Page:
Reviving Traditions: Natural Dyeing in Tuban's Batik and Nusa Penida's Weaving Processes

Amidst the rapid pace of modernization and shifting traditions, women in Tuban, East Java, and Nusa Penida, Bali, stand as guardians of cultural authenticity. In the face of the modern and fast fashion industries, these women are upholding traditional values in the fashion production process, specifically in the creation of batik and woven fabrics. Their dedication to traditional methods and the use of natural dyes strengthens the value of their products.

Batik in Tuban

Batik has become an inseparable part of the lives of the people of Tuban, and have become an important trade commodity. Batik production in Tuban is still dominated by the traditional hand-drawing method, where artisans directly draw motifs on fabric using malam (wax), with women playing a pivotal role in driving this intricate craft. Many women in Tuban, beyond their roles as artisans, have become successful batik entrepreneurs, managing the entire business process from production and design to marketing. The Wonder Women program is helping these women embrace their entrepreneurial spirit.

To preserve traditional methods, add value to their products, and reduce the negative environmental impacts, in late 2023, the batik artisans participating in the Wonder Women program started exploring and experimenting with natural dyes, which were readily available around their homes. Together, they tested various materials and compared the effects of two different fixatives, lime and tunjung (calcium oxide). Their experiments yielded a beautiful array of subtle colors. For two days, they meticulously followed each stage of the process, from preparing the fabric and dyes, to dyeing the fabric, removing the wax, and drying the final product.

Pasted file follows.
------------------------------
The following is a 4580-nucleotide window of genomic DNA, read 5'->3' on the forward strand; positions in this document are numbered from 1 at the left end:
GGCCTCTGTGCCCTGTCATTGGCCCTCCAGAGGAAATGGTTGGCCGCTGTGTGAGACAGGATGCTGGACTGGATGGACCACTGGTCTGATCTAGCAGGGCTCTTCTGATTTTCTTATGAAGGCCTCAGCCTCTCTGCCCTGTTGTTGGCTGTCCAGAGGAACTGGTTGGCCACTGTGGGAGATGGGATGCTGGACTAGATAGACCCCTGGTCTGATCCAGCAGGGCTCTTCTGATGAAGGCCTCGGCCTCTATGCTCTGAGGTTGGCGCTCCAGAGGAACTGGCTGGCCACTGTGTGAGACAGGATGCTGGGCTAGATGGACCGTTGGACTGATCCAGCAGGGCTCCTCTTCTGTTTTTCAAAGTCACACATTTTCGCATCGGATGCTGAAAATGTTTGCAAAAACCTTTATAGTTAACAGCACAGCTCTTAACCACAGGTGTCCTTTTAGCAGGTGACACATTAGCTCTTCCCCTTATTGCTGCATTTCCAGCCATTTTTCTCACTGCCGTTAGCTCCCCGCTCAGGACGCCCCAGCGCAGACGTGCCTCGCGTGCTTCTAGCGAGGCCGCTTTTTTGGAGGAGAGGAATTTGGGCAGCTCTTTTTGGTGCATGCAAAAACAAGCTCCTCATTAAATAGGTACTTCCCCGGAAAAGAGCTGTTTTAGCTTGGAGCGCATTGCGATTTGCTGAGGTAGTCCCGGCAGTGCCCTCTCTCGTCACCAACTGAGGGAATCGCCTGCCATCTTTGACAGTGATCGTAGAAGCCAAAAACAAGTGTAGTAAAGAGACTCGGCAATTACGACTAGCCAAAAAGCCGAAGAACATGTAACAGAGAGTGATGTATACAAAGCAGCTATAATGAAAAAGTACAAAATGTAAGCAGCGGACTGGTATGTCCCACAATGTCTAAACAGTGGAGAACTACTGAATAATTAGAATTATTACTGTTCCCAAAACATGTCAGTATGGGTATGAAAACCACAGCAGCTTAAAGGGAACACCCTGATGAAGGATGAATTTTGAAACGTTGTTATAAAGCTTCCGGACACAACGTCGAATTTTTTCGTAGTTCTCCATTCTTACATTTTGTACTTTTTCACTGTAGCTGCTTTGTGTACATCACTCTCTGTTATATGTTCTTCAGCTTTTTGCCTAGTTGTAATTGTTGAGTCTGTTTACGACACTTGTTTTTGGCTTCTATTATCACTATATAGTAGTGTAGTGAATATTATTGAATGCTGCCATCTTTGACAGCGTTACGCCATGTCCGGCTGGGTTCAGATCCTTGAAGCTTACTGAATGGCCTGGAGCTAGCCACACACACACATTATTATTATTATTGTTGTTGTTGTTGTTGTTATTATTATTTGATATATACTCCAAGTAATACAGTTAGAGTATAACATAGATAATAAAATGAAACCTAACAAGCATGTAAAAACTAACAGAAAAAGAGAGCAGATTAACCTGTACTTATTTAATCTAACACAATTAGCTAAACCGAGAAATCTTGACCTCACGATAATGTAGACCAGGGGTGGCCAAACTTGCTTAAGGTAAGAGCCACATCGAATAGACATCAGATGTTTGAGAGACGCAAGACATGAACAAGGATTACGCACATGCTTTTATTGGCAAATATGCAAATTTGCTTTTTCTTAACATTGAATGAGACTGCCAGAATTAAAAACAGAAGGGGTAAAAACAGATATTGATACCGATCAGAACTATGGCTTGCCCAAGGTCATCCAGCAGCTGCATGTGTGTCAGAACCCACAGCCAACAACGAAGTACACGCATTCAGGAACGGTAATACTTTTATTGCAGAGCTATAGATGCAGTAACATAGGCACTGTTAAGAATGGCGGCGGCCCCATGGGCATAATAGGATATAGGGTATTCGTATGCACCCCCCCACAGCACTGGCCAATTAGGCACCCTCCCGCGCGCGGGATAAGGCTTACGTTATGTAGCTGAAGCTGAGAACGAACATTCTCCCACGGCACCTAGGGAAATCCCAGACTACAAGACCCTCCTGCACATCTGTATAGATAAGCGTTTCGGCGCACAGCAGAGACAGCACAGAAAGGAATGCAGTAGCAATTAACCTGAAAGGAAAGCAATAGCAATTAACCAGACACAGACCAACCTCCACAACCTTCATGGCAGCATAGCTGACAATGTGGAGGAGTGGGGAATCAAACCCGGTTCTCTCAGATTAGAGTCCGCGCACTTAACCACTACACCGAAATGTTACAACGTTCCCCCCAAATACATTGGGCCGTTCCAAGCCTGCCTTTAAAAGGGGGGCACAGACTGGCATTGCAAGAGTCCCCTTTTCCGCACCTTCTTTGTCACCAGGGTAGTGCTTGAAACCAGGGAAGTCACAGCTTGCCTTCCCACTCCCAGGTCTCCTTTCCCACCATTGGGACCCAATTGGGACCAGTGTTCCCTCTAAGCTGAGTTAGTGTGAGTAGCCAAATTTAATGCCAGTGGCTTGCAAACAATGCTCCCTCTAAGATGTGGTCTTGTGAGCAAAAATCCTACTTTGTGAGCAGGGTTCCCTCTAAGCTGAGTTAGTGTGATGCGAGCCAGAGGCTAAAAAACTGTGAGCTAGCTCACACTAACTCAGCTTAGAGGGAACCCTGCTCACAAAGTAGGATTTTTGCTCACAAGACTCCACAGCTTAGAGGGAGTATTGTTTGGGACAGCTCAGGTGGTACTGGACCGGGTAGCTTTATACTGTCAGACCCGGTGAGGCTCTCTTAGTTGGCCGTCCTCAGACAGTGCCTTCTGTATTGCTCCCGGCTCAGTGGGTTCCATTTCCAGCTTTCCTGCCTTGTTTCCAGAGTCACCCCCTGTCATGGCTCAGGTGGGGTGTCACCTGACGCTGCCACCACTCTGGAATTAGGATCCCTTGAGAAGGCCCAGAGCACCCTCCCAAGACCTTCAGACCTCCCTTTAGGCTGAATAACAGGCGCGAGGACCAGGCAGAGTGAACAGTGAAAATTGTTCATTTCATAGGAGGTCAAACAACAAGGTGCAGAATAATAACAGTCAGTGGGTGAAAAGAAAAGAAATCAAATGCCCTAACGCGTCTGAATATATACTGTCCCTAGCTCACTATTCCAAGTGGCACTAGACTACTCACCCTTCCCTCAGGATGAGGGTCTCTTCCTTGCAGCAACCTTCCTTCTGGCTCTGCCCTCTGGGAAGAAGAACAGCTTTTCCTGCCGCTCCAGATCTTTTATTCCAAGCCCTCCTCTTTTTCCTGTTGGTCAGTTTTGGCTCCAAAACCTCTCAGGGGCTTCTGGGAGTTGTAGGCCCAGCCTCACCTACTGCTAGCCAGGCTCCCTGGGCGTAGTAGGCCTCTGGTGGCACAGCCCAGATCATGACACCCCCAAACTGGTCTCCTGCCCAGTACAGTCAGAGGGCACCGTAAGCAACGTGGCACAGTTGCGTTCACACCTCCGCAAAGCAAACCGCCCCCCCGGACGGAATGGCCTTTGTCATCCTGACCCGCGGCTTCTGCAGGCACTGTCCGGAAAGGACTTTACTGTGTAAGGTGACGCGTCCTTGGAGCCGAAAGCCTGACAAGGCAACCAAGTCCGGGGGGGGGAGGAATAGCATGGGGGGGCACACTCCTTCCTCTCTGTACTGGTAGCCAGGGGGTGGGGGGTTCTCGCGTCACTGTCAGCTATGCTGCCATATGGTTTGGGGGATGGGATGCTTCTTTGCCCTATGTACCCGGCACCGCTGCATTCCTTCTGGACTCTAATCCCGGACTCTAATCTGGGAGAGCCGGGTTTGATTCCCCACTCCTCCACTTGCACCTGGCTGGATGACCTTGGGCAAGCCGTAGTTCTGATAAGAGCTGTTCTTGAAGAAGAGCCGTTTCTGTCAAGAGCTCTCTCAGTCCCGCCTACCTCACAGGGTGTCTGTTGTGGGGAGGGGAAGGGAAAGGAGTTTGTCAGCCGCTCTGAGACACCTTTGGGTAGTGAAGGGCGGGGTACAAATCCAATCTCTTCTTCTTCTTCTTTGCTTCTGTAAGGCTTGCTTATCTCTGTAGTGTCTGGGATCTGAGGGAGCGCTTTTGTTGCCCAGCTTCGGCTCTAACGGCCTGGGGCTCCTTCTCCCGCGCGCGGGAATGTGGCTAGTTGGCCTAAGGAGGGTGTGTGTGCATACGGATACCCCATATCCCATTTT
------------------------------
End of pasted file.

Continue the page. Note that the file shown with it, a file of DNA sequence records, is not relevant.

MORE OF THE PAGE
While precision and patience are essential, their creativity shines through in the batik patterns they create. Smiles lit up their faces as they succeeded in extracting beautiful colors from natural sources. This group activity ignited curiosity, prompting them to continue their individual experiments at home. Last January, they gathered to share their findings and knowledge – the new natural materials they tested, along with learnings from their processes and results.

One of the participants, Radhika, shared her experience of how during the initial experiment, she used trasekan leaves for dye with a tunjung fixation, resulting in an uneven coloring in the fabric. She then redid the process and dyed it with a concoction made from mangosteen rinds using lime and tunjung fixator, which led to a much better outcome.

The experiment of natural dyeing for batik resulted in soft and gentle hues

Weaving in Nusa Penida

Tanglad Village in Nusa Penida, Bali, is known for its weaving tradition, specifically Cepuk with its beautiful geometric patterns. Various patterns such as Cepuk Sudamala, Cepuk Liking Paku, Cepuk Kecubung, Cepuk Mekawis, and Cepuk Tangi Gede are preserved by weaving artisans for use in traditional ceremonies, while Cepuk Kurung is typically worn for daily activities.

Ni Wayan Sari, better known as Bu Luh, was first introduced to weaving when she married her husband, a native of Tanglad Village. While she is not originally from Tanglad Village, she found herself becoming deeply passionate about the artistry of Cepuk weaving. She learned the traditional weaving techniques from her mother-in-law and other women weavers in her neighborhood. Today, she has become the main driver and motivator among other women weavers in Tanglad Village to preserve the tradition – including joining the Wonder Women program.

Bu Luh, together with other women in Tanglad, continues the weaving tradition in the village. They incorporate local resources and materials into their products, utilizing the abundant natural dyes readily available in their village. They have experimented with various natural dyes, such as ketapang, mahogany, mango, noni root, horse tree, sappan wood, crisp grass, and loba, to create unique natural colors.

The women weavers in Tanglad Village dyeing the thread for weaving using natural dye materials

By utilizing locally sourced materials and natural dyes, the Wonder Women in Nusa Penida not only sustain cultural heritage and embrace nature for more sustainable practices but also strive to increase the value of Cepuk weaving and expand into more premium markets.

For these women leaders in Tuban and Nusa Penida, batik-making and weaving are more than economic pursuits. It is their way of upholding tradition, empowering their communities, and promoting sustainable practices. Through their practices, they continue the cultivation of local wisdom and empower their community in creating a climate-resilient society.